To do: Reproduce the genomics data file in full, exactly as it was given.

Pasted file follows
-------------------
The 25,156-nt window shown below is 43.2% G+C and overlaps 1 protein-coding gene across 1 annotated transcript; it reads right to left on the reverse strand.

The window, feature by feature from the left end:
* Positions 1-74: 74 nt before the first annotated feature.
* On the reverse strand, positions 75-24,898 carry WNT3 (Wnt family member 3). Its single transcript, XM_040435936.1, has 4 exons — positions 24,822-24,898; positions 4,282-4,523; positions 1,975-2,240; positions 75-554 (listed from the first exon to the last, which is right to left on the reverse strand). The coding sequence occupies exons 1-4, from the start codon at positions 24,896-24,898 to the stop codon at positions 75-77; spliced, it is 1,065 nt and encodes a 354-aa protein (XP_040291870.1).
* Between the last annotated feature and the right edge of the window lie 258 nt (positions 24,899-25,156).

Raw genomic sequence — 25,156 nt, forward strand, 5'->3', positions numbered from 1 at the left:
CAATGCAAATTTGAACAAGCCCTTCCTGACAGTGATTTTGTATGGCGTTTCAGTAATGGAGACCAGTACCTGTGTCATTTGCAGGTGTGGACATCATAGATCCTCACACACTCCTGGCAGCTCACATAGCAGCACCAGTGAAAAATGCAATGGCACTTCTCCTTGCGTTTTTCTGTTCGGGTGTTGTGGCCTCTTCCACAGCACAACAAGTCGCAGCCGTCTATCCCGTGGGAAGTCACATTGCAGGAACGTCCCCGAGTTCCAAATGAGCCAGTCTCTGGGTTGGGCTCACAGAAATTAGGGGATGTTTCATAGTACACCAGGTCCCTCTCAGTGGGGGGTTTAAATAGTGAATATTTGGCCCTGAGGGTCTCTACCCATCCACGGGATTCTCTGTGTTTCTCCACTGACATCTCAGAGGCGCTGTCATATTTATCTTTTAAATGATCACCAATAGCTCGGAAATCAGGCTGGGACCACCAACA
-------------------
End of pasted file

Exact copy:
The 25,156-nt window shown below is 43.2% G+C and overlaps 1 protein-coding gene across 1 annotated transcript; it reads right to left on the reverse strand.

The window, feature by feature from the left end:
* Positions 1-74: 74 nt before the first annotated feature.
* On the reverse strand, positions 75-24,898 carry WNT3 (Wnt family member 3). Its single transcript, XM_040435936.1, has 4 exons — positions 24,822-24,898; positions 4,282-4,523; positions 1,975-2,240; positions 75-554 (listed from the first exon to the last, which is right to left on the reverse strand). The coding sequence occupies exons 1-4, from the start codon at positions 24,896-24,898 to the stop codon at positions 75-77; spliced, it is 1,065 nt and encodes a 354-aa protein (XP_040291870.1).
* Between the last annotated feature and the right edge of the window lie 258 nt (positions 24,899-25,156).

Raw genomic sequence — 25,156 nt, forward strand, 5'->3', positions numbered from 1 at the left:
CAATGCAAATTTGAACAAGCCCTTCCTGACAGTGATTTTGTATGGCGTTTCAGTAATGGAGACCAGTACCTGTGTCATTTGCAGGTGTGGACATCATAGATCCTCACACACTCCTGGCAGCTCACATAGCAGCACCAGTGAAAAATGCAATGGCACTTCTCCTTGCGTTTTTCTGTTCGGGTGTTGTGGCCTCTTCCACAGCACAACAAGTCGCAGCCGTCTATCCCGTGGGAAGTCACATTGCAGGAACGTCCCCGAGTTCCAAATGAGCCAGTCTCTGGGTTGGGCTCACAGAAATTAGGGGATGTTTCATAGTACACCAGGTCCCTCTCAGTGGGGGGTTTAAATAGTGAATATTTGGCCCTGAGGGTCTCTACCCATCCACGGGATTCTCTGTGTTTCTCCACTGACATCTCAGAGGCGCTGTCATATTTATCTTTTAAATGATCACCAATAGCTCGGAAATCAGGCTGGGACCACCAACA